Sunday, March 20, 2016

Nokia 808 Macro

Outdated Smartphone TRIGGER WARNING

Steve Litchfield, who ran one of the biggest Symbian fan sites, decided to compare the Samsung S7 and Nokia 808 cameras. His photographic shootouts are mostly a waste of time because he conducts them haphazardly with arbitrary scoring that typically favors the latest hyped "imaging" phone.

One of his tests shows the S7 with superior macro capabilities. Not a surprise as the 808 is somewhat known to be weak in that area. But one of the responses by Bigley Ling showed a much better macro result for the 808 and so I decided to take a *cough* closer look.

The following image shows a number of the latest smartphones at their closest focusing distance. These images are not mine but are from a review from I've added in a shot I took with an 808 at closest focusing distance. It's not as nice but you get the idea.

You can see that the 808 doesn't get nearly as close which caused many reviewers, including GSMArena, to assume it had mediocre macro capabilities. But that's only half the story.

The 808 is capable of much higher resolution than the others, so the question is whether that resolution advantage can offset its rather large minimum focus distance. To find out, I've cropped, rotated, and resized the original files to make comparison as equal as possible. However, the author of the original piece states that focus was difficult with the Apple, Huawei, and Microsoft smartphones which probably disadvantages them.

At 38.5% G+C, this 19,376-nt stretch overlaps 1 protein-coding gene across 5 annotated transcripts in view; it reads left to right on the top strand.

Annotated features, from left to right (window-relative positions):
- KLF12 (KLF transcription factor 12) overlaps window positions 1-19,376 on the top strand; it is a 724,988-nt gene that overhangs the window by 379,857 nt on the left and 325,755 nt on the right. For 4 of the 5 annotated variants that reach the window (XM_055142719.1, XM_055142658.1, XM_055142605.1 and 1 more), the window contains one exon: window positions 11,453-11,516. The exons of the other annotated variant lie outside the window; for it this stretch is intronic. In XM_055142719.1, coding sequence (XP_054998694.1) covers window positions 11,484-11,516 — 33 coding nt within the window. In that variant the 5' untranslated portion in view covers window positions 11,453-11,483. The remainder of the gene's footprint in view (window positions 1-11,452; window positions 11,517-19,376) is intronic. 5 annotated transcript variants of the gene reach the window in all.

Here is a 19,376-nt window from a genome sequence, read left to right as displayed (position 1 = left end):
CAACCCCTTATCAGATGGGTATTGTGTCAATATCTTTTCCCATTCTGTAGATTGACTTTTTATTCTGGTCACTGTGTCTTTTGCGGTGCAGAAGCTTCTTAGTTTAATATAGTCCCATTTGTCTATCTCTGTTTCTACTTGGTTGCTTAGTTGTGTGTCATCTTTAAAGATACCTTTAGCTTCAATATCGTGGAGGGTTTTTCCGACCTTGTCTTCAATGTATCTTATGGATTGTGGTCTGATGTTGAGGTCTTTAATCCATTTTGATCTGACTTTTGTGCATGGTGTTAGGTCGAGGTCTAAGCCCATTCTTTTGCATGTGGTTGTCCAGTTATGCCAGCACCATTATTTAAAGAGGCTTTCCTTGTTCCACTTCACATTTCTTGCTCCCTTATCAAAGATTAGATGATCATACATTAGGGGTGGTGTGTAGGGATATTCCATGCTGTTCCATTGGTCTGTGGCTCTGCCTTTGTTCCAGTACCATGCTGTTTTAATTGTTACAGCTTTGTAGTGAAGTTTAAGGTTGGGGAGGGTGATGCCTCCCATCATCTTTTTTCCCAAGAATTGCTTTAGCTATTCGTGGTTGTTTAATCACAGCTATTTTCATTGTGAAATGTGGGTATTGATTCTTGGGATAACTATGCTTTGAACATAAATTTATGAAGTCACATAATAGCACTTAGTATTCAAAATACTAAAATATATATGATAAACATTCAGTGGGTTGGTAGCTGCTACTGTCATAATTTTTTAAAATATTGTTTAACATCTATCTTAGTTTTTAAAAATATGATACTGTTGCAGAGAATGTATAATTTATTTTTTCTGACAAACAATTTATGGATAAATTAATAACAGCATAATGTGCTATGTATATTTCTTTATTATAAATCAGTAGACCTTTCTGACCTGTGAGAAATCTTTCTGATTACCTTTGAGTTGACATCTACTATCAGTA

I used a tripod and digital zoom to ensure proper focus for the 808.

Normalized Close Focus Roundup

 Apple iPhone 6s Plus

Microsoft Lumia 950

Samsung Galaxy S7

Nokia 808

The S7 and 808 are definitely ahead of the Microsoft and Apple smartphones. The Huawei wasn't included because it was obviously the worst. Between the S7 and 808, I'd have to say the 808 produces a superior result. However, it might just be that my coin has less wear.

And although the S7 does have infinitely better autofocus than the 808, the 808 has much greater working distance* and field of view! 

Finally, I decided to digiscope the 808 to the Pentax Papillio IIs which increases the working distance to 60cm. However, it is hard to align optically and the image is generally inferior to the stock 808. Field of view is also reduced on account of vignetting.